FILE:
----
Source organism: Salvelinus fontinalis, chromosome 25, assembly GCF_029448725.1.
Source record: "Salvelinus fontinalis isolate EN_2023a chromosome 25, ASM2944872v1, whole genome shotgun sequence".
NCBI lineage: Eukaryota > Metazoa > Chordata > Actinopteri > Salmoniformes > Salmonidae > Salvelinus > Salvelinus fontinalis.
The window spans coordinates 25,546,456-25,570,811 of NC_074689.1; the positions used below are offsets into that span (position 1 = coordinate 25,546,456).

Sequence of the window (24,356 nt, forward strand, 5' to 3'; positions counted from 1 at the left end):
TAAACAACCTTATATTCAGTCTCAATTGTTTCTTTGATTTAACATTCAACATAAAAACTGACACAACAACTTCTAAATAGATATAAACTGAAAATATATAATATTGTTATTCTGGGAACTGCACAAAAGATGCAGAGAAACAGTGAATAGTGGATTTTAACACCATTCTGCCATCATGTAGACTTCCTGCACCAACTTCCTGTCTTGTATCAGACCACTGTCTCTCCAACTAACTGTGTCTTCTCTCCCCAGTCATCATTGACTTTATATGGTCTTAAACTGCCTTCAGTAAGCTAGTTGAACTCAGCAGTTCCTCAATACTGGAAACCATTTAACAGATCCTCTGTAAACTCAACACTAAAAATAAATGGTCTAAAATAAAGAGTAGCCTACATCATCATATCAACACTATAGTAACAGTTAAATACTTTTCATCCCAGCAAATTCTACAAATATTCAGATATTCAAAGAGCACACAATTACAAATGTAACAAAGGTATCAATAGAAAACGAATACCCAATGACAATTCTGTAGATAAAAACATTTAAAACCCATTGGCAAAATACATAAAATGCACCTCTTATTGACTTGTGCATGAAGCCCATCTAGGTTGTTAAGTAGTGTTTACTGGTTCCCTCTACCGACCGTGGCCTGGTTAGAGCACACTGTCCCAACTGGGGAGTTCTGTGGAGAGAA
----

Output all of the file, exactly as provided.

Source organism: Salvelinus fontinalis, chromosome 25, assembly GCF_029448725.1.
Source record: "Salvelinus fontinalis isolate EN_2023a chromosome 25, ASM2944872v1, whole genome shotgun sequence".
NCBI lineage: Eukaryota > Metazoa > Chordata > Actinopteri > Salmoniformes > Salmonidae > Salvelinus > Salvelinus fontinalis.
The window spans coordinates 25,546,456-25,570,811 of NC_074689.1; the positions used below are offsets into that span (position 1 = coordinate 25,546,456).

Sequence of the window (24,356 nt, forward strand, 5' to 3'; positions counted from 1 at the left end):
TAAACAACCTTATATTCAGTCTCAATTGTTTCTTTGATTTAACATTCAACATAAAAACTGACACAACAACTTCTAAATAGATATAAACTGAAAATATATAATATTGTTATTCTGGGAACTGCACAAAAGATGCAGAGAAACAGTGAATAGTGGATTTTAACACCATTCTGCCATCATGTAGACTTCCTGCACCAACTTCCTGTCTTGTATCAGACCACTGTCTCTCCAACTAACTGTGTCTTCTCTCCCCAGTCATCATTGACTTTATATGGTCTTAAACTGCCTTCAGTAAGCTAGTTGAACTCAGCAGTTCCTCAATACTGGAAACCATTTAACAGATCCTCTGTAAACTCAACACTAAAAATAAATGGTCTAAAATAAAGAGTAGCCTACATCATCATATCAACACTATAGTAACAGTTAAATACTTTTCATCCCAGCAAATTCTACAAATATTCAGATATTCAAAGAGCACACAATTACAAATGTAACAAAGGTATCAATAGAAAACGAATACCCAATGACAATTCTGTAGATAAAAACATTTAAAACCCATTGGCAAAATACATAAAATGCACCTCTTATTGACTTGTGCATGAAGCCCATCTAGGTTGTTAAGTAGTGTTTACTGGTTCCCTCTACCGACCGTGGCCTGGTTAGAGCACACTGTCCCAACTGGGGAGTTCTGTGGAGAGAA